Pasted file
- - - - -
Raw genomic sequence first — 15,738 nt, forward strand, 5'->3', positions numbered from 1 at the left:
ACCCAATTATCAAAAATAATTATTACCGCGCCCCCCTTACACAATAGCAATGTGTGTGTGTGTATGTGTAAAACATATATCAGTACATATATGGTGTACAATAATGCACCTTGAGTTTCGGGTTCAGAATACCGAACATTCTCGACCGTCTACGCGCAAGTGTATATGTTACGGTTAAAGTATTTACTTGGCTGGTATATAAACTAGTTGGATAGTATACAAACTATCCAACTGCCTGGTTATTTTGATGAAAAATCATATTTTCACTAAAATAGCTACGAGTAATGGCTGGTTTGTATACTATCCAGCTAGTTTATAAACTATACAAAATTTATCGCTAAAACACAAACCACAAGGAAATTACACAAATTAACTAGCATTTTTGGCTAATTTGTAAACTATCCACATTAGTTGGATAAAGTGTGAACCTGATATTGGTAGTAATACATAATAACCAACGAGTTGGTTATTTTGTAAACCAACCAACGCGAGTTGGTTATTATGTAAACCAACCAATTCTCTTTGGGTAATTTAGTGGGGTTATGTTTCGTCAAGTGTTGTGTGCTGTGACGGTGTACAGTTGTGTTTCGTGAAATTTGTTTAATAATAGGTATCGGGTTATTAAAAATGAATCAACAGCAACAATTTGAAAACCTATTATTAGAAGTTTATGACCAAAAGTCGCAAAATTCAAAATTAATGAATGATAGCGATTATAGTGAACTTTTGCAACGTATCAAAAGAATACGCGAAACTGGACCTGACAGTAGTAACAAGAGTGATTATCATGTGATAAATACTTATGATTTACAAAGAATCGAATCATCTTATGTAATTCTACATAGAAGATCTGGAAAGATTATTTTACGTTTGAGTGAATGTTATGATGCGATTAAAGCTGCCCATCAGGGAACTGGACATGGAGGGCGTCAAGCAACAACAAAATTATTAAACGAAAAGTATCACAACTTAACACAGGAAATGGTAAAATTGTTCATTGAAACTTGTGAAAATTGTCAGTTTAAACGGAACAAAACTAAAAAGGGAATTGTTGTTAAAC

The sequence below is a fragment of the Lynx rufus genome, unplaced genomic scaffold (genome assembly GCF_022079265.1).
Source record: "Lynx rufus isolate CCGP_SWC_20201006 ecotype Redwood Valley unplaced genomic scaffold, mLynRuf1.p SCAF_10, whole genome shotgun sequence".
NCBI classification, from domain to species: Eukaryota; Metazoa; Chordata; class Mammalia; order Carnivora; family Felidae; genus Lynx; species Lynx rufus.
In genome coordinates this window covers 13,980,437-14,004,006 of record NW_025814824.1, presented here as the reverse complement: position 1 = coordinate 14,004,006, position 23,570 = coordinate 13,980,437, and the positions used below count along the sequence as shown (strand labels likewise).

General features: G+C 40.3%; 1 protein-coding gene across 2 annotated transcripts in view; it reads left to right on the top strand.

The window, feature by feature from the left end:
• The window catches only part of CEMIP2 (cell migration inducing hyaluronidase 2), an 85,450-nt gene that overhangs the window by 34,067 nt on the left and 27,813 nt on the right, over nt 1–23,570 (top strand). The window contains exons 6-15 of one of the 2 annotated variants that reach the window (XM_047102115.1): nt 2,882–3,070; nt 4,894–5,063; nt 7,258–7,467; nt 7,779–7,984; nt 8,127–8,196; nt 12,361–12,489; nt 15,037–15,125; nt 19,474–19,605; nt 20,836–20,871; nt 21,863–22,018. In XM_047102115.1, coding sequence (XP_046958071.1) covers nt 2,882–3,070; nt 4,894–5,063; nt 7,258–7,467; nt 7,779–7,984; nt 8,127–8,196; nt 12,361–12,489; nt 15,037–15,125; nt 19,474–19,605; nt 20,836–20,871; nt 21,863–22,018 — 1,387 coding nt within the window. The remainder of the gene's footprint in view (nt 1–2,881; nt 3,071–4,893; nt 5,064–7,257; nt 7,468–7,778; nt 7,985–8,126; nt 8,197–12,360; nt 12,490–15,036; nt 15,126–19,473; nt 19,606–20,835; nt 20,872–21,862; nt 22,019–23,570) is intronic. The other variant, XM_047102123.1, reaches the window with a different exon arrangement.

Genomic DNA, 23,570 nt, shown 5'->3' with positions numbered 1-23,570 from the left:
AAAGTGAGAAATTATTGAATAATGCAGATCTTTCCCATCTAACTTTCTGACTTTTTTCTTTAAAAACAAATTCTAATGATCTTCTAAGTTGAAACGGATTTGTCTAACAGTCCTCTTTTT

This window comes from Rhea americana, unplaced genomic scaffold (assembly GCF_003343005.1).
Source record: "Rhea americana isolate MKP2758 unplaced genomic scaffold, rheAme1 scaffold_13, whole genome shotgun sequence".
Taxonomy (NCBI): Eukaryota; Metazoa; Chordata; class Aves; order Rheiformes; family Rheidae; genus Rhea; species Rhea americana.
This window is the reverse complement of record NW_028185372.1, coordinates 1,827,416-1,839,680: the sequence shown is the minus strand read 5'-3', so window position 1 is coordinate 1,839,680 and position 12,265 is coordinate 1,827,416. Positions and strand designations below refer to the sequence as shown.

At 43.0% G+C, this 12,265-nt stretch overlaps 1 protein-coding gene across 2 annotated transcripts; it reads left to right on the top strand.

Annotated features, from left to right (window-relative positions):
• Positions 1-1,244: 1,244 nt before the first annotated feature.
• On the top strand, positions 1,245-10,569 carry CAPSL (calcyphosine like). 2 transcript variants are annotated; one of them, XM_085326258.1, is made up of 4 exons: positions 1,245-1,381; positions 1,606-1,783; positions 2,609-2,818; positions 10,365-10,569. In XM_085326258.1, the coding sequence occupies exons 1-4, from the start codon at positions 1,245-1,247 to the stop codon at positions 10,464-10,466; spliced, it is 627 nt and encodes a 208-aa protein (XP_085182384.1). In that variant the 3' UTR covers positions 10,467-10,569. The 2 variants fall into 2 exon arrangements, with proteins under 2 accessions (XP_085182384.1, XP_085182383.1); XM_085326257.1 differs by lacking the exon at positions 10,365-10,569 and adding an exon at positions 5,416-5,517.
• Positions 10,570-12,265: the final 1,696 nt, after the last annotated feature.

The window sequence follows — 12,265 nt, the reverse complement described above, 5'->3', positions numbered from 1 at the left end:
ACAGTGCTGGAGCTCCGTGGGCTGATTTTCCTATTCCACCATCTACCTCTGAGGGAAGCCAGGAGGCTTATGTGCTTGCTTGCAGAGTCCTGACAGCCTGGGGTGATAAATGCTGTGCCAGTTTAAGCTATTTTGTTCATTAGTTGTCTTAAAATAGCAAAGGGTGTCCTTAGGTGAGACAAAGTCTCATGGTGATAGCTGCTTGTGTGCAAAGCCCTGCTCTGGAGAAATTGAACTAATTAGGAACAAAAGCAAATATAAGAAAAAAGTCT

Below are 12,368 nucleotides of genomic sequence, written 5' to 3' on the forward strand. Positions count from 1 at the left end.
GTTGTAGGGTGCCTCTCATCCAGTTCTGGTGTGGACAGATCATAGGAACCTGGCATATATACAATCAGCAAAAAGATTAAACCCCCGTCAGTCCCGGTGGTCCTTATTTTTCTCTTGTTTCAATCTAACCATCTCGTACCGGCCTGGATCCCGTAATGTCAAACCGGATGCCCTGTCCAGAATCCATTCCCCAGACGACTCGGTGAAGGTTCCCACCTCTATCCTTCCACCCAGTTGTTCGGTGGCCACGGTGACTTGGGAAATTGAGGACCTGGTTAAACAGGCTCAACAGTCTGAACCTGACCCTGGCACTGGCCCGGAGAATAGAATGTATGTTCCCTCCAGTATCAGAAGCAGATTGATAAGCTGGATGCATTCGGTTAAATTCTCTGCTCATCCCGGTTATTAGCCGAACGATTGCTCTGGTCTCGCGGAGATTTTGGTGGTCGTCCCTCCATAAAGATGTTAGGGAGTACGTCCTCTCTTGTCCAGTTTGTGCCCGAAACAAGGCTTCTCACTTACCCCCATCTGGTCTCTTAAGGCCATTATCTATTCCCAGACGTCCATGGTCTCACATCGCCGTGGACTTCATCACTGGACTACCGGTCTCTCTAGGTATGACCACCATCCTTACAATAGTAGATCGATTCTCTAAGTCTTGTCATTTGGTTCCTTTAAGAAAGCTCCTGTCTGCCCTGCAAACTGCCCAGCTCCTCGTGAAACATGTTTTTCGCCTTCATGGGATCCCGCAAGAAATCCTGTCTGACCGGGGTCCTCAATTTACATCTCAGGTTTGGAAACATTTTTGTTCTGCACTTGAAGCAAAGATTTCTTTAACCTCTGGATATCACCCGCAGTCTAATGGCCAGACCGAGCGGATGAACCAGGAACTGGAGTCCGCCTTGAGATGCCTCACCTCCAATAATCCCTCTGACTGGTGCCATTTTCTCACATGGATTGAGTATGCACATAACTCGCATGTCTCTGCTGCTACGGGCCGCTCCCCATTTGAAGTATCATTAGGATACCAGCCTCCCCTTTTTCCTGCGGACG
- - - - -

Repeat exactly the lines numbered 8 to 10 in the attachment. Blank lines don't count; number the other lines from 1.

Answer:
The window, feature by feature from the left end:
• The window catches only part of CEMIP2 (cell migration inducing hyaluronidase 2), an 85,450-nt gene that overhangs the window by 34,067 nt on the left and 27,813 nt on the right, over nt 1–23,570 (top strand). The window contains exons 6-15 of one of the 2 annotated variants that reach the window (XM_047102115.1): nt 2,882–3,070; nt 4,894–5,063; nt 7,258–7,467; nt 7,779–7,984; nt 8,127–8,196; nt 12,361–12,489; nt 15,037–15,125; nt 19,474–19,605; nt 20,836–20,871; nt 21,863–22,018. In XM_047102115.1, coding sequence (XP_046958071.1) covers nt 2,882–3,070; nt 4,894–5,063; nt 7,258–7,467; nt 7,779–7,984; nt 8,127–8,196; nt 12,361–12,489; nt 15,037–15,125; nt 19,474–19,605; nt 20,836–20,871; nt 21,863–22,018 — 1,387 coding nt within the window. The remainder of the gene's footprint in view (nt 1–2,881; nt 3,071–4,893; nt 5,064–7,257; nt 7,468–7,778; nt 7,985–8,126; nt 8,197–12,360; nt 12,490–15,036; nt 15,126–19,473; nt 19,606–20,835; nt 20,872–21,862; nt 22,019–23,570) is intronic. The other variant, XM_047102123.1, reaches the window with a different exon arrangement.

Genomic DNA, 23,570 nt, shown 5'->3' with positions numbered 1-23,570 from the left: